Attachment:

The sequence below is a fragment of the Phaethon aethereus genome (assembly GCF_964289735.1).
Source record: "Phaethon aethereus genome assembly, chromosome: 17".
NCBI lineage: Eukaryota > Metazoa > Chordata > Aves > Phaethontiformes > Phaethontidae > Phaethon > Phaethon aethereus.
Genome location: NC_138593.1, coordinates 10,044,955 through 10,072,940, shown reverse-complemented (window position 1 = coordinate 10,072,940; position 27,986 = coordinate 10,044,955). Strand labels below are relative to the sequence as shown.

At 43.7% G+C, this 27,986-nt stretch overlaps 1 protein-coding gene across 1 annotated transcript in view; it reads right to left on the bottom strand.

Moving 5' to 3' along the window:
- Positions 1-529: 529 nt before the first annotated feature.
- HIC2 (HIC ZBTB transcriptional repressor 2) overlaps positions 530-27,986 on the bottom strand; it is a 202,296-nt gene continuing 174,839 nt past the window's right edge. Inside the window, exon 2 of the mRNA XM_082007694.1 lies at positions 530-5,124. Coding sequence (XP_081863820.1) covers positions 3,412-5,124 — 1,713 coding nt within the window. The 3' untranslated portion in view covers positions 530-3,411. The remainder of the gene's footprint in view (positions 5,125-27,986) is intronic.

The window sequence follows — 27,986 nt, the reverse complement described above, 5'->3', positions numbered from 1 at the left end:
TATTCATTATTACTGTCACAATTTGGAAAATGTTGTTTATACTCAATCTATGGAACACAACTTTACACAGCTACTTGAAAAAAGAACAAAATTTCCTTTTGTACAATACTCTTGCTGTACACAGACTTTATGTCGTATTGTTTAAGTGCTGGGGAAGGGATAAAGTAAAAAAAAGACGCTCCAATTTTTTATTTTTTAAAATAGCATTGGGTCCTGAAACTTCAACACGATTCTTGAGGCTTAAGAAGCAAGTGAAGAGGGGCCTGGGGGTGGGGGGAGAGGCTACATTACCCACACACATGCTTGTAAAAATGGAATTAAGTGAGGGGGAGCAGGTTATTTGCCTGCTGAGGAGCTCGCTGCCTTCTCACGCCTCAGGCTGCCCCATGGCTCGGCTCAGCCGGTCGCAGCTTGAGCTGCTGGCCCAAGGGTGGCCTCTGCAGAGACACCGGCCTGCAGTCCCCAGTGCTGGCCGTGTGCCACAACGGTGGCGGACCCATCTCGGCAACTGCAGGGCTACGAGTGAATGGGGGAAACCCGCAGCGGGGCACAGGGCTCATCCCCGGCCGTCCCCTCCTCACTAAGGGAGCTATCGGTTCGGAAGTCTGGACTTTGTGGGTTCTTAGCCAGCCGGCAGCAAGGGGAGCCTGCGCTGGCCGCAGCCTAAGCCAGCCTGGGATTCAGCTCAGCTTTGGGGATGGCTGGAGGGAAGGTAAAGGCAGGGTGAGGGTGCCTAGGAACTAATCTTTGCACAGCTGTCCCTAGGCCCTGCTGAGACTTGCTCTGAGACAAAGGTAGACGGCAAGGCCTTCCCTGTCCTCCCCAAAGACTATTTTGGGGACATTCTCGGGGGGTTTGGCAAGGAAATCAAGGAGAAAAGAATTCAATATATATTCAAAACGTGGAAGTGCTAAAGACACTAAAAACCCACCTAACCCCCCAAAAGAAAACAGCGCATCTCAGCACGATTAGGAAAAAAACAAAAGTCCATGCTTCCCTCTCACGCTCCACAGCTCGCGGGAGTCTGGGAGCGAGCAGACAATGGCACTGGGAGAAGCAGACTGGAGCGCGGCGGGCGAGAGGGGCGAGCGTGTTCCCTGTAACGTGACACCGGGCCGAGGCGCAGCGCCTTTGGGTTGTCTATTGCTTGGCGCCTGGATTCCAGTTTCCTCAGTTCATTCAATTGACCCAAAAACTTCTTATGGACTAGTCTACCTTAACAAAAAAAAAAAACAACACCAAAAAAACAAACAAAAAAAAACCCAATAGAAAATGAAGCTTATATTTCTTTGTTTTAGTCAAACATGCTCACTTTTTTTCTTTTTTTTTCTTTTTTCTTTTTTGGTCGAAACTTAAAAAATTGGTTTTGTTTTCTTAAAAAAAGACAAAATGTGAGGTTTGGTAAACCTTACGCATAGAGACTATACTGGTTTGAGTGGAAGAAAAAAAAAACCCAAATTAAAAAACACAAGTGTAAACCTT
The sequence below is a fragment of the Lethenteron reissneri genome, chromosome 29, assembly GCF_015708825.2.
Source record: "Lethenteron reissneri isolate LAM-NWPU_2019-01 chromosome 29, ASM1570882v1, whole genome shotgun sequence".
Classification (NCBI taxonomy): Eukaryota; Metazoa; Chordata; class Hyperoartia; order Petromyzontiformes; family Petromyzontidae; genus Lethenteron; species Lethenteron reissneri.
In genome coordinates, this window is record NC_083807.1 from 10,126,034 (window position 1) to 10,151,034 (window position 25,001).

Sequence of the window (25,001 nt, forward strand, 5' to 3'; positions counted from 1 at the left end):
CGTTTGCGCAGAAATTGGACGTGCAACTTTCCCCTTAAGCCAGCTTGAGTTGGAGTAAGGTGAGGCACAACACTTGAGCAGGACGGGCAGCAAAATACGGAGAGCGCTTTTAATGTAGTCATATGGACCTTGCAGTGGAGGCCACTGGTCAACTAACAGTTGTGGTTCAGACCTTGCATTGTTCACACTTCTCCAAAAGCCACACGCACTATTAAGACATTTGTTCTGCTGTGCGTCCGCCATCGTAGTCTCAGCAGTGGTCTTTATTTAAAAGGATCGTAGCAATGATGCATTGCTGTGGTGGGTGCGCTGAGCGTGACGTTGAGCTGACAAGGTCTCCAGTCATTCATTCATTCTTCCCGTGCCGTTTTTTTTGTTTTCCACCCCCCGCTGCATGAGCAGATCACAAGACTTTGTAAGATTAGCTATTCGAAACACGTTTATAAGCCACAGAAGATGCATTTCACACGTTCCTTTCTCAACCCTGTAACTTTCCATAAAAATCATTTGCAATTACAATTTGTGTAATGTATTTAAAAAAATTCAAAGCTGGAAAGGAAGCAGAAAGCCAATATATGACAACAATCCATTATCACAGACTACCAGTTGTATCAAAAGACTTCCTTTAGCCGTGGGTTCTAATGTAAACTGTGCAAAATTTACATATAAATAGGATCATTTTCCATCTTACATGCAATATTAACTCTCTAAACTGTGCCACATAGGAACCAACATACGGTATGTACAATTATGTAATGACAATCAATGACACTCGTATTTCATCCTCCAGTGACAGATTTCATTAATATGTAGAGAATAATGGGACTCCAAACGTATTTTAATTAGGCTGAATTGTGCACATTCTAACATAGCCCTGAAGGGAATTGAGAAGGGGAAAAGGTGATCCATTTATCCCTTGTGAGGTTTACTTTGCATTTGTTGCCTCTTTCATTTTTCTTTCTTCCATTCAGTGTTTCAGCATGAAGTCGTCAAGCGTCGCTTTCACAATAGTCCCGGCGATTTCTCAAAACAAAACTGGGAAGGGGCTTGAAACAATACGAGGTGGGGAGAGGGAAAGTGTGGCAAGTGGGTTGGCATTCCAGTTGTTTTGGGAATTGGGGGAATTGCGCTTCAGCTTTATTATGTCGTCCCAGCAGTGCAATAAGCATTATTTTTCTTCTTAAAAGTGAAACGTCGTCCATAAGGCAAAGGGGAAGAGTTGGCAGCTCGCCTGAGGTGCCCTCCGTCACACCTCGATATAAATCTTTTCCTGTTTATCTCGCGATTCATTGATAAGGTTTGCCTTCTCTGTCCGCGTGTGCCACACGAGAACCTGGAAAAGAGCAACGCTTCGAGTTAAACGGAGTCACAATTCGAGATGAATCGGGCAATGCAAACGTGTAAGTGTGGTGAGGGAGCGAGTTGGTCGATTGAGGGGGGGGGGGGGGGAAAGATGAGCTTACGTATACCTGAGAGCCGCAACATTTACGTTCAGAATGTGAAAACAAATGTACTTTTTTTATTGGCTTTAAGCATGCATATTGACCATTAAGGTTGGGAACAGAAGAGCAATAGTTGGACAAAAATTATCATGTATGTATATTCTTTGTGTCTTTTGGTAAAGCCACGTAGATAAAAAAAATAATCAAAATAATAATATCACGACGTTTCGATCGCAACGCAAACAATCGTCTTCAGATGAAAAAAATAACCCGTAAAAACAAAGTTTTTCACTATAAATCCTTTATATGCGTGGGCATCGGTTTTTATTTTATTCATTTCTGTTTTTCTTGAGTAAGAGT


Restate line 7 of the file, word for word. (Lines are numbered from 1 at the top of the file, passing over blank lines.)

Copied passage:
- Positions 1-529: 529 nt before the first annotated feature.